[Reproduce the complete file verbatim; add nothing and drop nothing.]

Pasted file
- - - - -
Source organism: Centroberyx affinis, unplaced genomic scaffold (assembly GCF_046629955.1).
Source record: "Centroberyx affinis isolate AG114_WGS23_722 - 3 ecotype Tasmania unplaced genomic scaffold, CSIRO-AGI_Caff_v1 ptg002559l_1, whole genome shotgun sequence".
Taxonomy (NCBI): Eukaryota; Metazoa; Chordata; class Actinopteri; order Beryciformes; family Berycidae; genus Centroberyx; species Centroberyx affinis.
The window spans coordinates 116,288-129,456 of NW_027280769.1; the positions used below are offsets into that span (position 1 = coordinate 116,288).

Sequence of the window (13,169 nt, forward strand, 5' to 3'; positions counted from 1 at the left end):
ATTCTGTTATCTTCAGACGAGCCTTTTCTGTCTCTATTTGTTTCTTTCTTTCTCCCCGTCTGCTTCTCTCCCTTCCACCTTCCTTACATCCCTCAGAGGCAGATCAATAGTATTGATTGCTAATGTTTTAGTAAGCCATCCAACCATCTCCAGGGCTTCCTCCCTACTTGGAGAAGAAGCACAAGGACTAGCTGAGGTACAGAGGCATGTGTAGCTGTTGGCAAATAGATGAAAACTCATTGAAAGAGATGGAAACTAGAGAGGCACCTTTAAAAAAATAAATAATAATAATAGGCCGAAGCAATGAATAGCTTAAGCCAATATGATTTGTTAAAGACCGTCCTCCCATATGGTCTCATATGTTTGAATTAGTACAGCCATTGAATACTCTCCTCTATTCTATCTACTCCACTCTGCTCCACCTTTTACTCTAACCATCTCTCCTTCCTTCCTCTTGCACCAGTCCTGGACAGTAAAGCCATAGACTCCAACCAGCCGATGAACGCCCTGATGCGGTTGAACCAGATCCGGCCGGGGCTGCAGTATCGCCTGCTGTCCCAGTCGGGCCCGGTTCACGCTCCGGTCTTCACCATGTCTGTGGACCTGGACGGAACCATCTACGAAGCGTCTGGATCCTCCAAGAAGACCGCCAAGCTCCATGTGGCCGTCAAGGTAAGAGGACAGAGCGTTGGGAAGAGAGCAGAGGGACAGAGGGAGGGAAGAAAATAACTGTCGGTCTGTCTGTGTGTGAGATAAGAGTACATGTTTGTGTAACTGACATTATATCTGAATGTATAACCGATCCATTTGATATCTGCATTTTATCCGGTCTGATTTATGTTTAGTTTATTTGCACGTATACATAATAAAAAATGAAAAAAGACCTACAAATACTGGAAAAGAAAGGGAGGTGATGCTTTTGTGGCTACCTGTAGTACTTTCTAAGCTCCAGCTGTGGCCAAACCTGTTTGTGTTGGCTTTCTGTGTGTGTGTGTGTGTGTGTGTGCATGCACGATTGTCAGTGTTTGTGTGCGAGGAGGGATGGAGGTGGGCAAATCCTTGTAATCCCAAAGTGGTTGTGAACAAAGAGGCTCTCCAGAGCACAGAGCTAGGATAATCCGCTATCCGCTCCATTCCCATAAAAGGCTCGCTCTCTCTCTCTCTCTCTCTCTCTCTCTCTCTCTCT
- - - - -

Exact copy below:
Source organism: Centroberyx affinis, unplaced genomic scaffold (assembly GCF_046629955.1).
Source record: "Centroberyx affinis isolate AG114_WGS23_722 - 3 ecotype Tasmania unplaced genomic scaffold, CSIRO-AGI_Caff_v1 ptg002559l_1, whole genome shotgun sequence".
Taxonomy (NCBI): Eukaryota; Metazoa; Chordata; class Actinopteri; order Beryciformes; family Berycidae; genus Centroberyx; species Centroberyx affinis.
The window spans coordinates 116,288-129,456 of NW_027280769.1; the positions used below are offsets into that span (position 1 = coordinate 116,288).

Sequence of the window (13,169 nt, forward strand, 5' to 3'; positions counted from 1 at the left end):
ATTCTGTTATCTTCAGACGAGCCTTTTCTGTCTCTATTTGTTTCTTTCTTTCTCCCCGTCTGCTTCTCTCCCTTCCACCTTCCTTACATCCCTCAGAGGCAGATCAATAGTATTGATTGCTAATGTTTTAGTAAGCCATCCAACCATCTCCAGGGCTTCCTCCCTACTTGGAGAAGAAGCACAAGGACTAGCTGAGGTACAGAGGCATGTGTAGCTGTTGGCAAATAGATGAAAACTCATTGAAAGAGATGGAAACTAGAGAGGCACCTTTAAAAAAATAAATAATAATAATAGGCCGAAGCAATGAATAGCTTAAGCCAATATGATTTGTTAAAGACCGTCCTCCCATATGGTCTCATATGTTTGAATTAGTACAGCCATTGAATACTCTCCTCTATTCTATCTACTCCACTCTGCTCCACCTTTTACTCTAACCATCTCTCCTTCCTTCCTCTTGCACCAGTCCTGGACAGTAAAGCCATAGACTCCAACCAGCCGATGAACGCCCTGATGCGGTTGAACCAGATCCGGCCGGGGCTGCAGTATCGCCTGCTGTCCCAGTCGGGCCCGGTTCACGCTCCGGTCTTCACCATGTCTGTGGACCTGGACGGAACCATCTACGAAGCGTCTGGATCCTCCAAGAAGACCGCCAAGCTCCATGTGGCCGTCAAGGTAAGAGGACAGAGCGTTGGGAAGAGAGCAGAGGGACAGAGGGAGGGAAGAAAATAACTGTCGGTCTGTCTGTGTGTGAGATAAGAGTACATGTTTGTGTAACTGACATTATATCTGAATGTATAACCGATCCATTTGATATCTGCATTTTATCCGGTCTGATTTATGTTTAGTTTATTTGCACGTATACATAATAAAAAATGAAAAAAGACCTACAAATACTGGAAAAGAAAGGGAGGTGATGCTTTTGTGGCTACCTGTAGTACTTTCTAAGCTCCAGCTGTGGCCAAACCTGTTTGTGTTGGCTTTCTGTGTGTGTGTGTGTGTGTGTGTGCATGCACGATTGTCAGTGTTTGTGTGCGAGGAGGGATGGAGGTGGGCAAATCCTTGTAATCCCAAAGTGGTTGTGAACAAAGAGGCTCTCCAGAGCACAGAGCTAGGATAATCCGCTATCCGCTCCATTCCCATAAAAGGCTCGCTCTCTCTCTCTCTCTCTCTCTCTCTCTCTCTCTCT